Algorithms can endeavour to take emotions and feelings into account so as to better understand users’ needs, but the humanised robot remains a mirage.
“We want machines to be inhuman in order to be more reliable…” Jean-Gabriel Ganascia, artificial intelligence researcher and President of the CNRS ethics committee, is amused by the paradox. In effect, it is with the aim of improving interactions between humans and machines that various labs are attempting to integrate strictly human characteristics into AI: positive ones such as creativity, or less flattering ones like lying, fear, or transgression. Up until now, machines were programmed to mimic the components of human intelligence in order to reproduce processes. The next stage concerns the “theory of mind”, one of the four types of artificial intelligence described by Arend Hintze of the University of Michigan. The professor of integrative biology & computer science and engineering claims that in the future algorithms will be capable of understanding and ranking the emotions that influence human behaviour.
Monitoring of the pilot
This consideration by AI of the human factor is of interest to various industry and service sectors. Aeronautics for example, where the improvement of interactions between a pilot and an expert system could find truly practical applications. Informed by a set of sensors collecting data on the psychological and emotional state of the pilot – blood pressure, heart rate, eye jerks, stress – a programme can grasp emotions and suggest adapted solutions. That’s the objective of the “Man Machine Teaming” programme launched by Thales and Dassault at the end of 2017, which aims to improve the man-machine relationship by keeping the human permanently in the decision loop.
Emotion detection and establishment of exchanges between the human and the machine that take these emotions into consideration are one aspect of affective computing, studied notably at the LIMSI-CNRS. Imitation of an emotion by a machine that will talk to a human is another aspect of this branch of artificial intelligence. “Fake empathy”, simulated empathy that will be activated in particular in robots, such as Nao and Paro, is an application of this affective computing. Capable of detecting tone of voice or a smile on the face of its interlocutor, Nao is a humanoid that can adapt its responses to emotions. It is used in certain retirement homes and in institutions receiving autistic children. As for Paro, he takes on the appearance of a seal. Originally developed to assist patients with Alzheimer’s disease, this robot that is fed with affective computing is capable of communicating emotions such as joy, surprise, or discontent. Joy, fear, anger, the emotions processed by AI remain basic in comparison with the complexity of the human psyche, which very often combines emotions like fear and relief. To refine their perception, researchers multiply the ways of informing algorithms. By combining for example information from sensors, which grasp signs that are not always easy to interpret, with information from behavioural descriptions, or “psychological templates”.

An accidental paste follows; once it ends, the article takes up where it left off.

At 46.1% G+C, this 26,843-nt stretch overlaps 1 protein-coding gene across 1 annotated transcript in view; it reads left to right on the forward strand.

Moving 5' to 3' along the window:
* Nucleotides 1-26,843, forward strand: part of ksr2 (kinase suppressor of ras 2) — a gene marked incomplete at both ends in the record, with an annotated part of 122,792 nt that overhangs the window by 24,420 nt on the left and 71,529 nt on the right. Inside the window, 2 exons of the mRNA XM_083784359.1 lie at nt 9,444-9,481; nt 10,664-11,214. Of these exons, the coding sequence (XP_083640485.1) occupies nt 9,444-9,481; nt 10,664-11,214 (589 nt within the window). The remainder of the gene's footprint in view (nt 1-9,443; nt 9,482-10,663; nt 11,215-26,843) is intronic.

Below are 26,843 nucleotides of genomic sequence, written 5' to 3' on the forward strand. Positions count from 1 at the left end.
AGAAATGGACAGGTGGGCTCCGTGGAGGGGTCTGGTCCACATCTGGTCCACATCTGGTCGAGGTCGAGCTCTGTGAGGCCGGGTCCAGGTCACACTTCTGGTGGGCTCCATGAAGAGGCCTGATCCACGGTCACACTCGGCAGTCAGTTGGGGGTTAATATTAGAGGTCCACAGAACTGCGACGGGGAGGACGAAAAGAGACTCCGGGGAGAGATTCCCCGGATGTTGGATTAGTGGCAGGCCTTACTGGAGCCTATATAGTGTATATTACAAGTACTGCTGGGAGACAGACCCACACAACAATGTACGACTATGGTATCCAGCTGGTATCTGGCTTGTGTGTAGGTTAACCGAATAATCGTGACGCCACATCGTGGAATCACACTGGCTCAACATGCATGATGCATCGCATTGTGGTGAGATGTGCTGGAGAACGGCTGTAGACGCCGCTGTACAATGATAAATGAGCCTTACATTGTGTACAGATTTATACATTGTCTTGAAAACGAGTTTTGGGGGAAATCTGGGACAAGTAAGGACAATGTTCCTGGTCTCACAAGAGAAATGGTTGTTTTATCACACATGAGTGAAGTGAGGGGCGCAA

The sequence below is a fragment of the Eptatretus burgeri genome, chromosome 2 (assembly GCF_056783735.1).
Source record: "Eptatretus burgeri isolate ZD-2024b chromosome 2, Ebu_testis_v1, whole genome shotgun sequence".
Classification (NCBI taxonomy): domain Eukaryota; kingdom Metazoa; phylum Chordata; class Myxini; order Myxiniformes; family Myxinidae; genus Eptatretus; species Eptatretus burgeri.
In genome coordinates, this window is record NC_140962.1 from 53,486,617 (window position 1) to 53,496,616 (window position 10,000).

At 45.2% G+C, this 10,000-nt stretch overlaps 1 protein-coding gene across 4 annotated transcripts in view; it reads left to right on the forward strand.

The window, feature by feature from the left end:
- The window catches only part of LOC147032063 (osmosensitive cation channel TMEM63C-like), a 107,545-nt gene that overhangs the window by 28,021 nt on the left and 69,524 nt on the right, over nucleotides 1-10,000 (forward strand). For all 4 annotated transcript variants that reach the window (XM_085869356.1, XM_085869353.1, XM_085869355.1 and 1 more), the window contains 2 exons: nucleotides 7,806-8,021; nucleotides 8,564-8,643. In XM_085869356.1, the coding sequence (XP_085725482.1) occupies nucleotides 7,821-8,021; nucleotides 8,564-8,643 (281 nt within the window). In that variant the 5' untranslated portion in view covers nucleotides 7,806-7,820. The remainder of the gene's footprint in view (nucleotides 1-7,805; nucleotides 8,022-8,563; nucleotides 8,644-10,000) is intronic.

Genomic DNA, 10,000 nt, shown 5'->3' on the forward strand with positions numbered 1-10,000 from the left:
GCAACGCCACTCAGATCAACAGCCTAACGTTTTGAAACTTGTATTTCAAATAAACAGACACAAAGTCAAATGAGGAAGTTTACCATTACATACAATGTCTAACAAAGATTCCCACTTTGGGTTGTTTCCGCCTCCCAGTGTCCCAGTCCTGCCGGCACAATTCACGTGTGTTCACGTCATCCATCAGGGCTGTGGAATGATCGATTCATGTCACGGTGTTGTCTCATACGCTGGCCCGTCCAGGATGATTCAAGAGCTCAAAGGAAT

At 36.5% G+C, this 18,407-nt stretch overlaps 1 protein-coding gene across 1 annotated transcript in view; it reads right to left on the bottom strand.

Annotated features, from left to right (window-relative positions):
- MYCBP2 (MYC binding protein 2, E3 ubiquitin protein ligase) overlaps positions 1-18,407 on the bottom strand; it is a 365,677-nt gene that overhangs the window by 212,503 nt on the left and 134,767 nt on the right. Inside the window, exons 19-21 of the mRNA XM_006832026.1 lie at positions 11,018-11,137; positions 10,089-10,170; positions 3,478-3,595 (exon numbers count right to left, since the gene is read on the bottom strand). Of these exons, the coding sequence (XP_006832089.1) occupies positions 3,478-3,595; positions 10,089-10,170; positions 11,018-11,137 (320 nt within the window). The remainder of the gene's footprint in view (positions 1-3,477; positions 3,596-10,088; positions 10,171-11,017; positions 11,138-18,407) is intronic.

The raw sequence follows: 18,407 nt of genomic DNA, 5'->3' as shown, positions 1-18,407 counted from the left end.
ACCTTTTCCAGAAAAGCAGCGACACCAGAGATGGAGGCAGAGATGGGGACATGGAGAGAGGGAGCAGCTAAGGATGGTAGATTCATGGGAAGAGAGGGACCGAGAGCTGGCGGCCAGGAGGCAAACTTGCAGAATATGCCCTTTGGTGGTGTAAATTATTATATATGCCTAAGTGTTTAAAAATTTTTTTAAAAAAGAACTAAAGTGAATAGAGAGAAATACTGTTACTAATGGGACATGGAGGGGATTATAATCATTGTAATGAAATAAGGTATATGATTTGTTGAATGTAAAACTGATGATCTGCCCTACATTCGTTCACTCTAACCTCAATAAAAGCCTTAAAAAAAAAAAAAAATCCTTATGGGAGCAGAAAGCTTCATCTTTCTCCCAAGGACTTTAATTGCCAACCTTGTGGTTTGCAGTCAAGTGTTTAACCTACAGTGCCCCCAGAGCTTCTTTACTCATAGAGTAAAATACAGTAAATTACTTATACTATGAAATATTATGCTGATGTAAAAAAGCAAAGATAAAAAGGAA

A moral AI
The journey will be a long one before it’s possible to claim to have put human subtleties into an equation. “Machines are light-years from grasping our affects” stated Laurence Devillers, a researcher at the Limsi, in August 2018: “there is a complexity of mixtures of emotions in real life. We are rarely furiously angry, extremely sad, deliriously happy, but often in a mixture of fear, relief, amusement, and anger. Because context plays a major role.”
After having mimicked cognitive mechanisms then modestly started to integrate affective elements, will AI one day have to access consciousness and be endowed with moral values? Some American researchers are toying with this idea, Jean-Gabriel Ganascia informs us, but he doesn’t share this vision: “moral values are of a prescriptive nature not a descriptive one”. Without going as far as attempting to give algorithms a conscience, talking about therapeutic robots used with patients Laurence Devillers says she is “convinced that tomorrow our machines will have to have a “moral” dimension”.